Library to receive donated copies of Toledo music CDsWritten by Michael Miller | Editor in Chief Emeritus | firstname.lastname@example.org
Toledo’s musical heritage will be preserved in historical fashion with a 36-song, two-CD set being donated to all Toledo-Lucas County Public Library branch locations. At 3 p.m. Dec. 30 in the Main Library Audio/Visual department, 325 Michigan St., copies of “Legacy: Songs in the Key of Toledo” will be presented.
A year in the making, the CDs cull never-before-on-CD tracks from seven decades of Toledo history. Highlights include a medley of several mayors singing “Strong for Toledo,” a monologue from Randy Sparks about the writing of “Saturday Night In Toledo Ohio” and dozens of cuts and clips from local bands, from obscure garage groups to national hitmakers.
K100 personality Gary Shores and Harvey Steele recorded introductions for each song, as contributed by local music historians. Many of the tracks were obtained from 78-
and 33-rpm discs from private collections.
Lucas County Commissioners and Toledo City Council will recognize the project, which was funded by Columbia Gas of Ohio and researched in part by the staff of Toledo Free Press. The disc will not be commercially available; copies kept in the libraries will be available for check out.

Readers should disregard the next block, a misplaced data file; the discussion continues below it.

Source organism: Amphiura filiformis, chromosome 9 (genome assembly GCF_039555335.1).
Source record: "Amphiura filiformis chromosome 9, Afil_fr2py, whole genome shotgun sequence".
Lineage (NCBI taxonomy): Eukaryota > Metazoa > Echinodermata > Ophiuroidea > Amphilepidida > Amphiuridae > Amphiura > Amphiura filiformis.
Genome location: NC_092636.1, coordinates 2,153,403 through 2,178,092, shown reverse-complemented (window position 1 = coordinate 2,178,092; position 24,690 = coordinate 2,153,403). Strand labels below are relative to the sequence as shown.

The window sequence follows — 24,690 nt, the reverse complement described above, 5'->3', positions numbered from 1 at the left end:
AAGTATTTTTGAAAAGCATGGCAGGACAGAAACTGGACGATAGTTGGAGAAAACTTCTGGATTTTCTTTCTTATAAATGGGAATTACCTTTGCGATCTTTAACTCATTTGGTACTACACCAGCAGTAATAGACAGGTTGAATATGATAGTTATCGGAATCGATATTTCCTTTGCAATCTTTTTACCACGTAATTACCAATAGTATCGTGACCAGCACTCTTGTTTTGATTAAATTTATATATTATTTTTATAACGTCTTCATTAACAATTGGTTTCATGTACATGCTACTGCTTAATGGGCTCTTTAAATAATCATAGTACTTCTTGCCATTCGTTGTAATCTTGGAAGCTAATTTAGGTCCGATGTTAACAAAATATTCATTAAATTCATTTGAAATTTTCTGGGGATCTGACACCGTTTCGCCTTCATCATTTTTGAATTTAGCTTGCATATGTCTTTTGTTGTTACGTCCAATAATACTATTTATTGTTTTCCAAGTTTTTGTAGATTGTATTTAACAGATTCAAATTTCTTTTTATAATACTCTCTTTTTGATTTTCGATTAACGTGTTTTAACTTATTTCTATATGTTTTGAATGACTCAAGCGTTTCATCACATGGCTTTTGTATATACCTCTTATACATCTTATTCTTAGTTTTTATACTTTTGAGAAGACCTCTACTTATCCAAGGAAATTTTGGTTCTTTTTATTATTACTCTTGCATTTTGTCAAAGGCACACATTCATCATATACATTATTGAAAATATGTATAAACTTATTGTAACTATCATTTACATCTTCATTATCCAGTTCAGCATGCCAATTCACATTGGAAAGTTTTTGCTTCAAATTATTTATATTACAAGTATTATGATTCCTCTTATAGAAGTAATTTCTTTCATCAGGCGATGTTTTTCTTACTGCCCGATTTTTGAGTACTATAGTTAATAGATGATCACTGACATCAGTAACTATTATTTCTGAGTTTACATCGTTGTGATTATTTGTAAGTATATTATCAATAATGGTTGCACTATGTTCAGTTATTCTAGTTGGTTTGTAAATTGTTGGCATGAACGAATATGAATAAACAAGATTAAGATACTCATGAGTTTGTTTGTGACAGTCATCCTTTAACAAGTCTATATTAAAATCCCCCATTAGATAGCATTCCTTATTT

- Here are some of the highlights on the CD collection “Legacy: Songs in the Key of Toledo”:
- “When Malindy Sings”: Poet Paul Lawrence Dunbar, born in Dayton, Ohio in 1872, was the first black poet to realize national acclaim. That acclaim came through his activities and contacts in Toledo. Dunbar produced 12 books of poetry, four books of short stories, a play and five novels, as well as lyrics for several songs. “When Malindy Sings” was written in 1903. It was recorded in 1916, 10 years after Dunbar’s death.
- “Cho-Piano”: Born in Toledo in 1895, Henry Lange was a composer, conductor and pianist. Listen to Lange’s “Cho-Piano” and see why ragtime is often called America’s classical music.
- “Rough and Ready,” “Sunshine Capers”: Roy Bargie grew up in Toledo. He composed, arranged and performed for the Imperial Piano Roll Company. He was a leader, pianist and arranger for the Benson Orchestra of Chicago, one of the most successful dance bands of its time. Here are two genuine rags composed and played by Bargie, “Rough and Ready” and “Sunshine Capers.”
- “Tiger Rag”: Art Tatum was born in Toledo in 1909. In 1938, Tatum dropped into a club to hear his biggest influence, Fats Waller. In his introduction of Tatum, Waller told the audience, “I just play the piano, but God is in the house tonight.” It is fitting that this song comes from Tatum’s first recording session in New York City in 1933. The song is “Tiger Rag.”
- “Strong for Toledo”: Recorded by the song’s author, Joe Murphy, and his group, the Icehouse Quartet.
- “Strong for Toledo,” a medley sung by Toledo mayors Harry Kessler and Carty Finkbeiner.
- “Dark Eyes”: A performance by the Art Tatum Trio.
- “How to Play Baseball”: Joe E. Brown was born in 1892 in Holgate, but grew up in the Toledo area.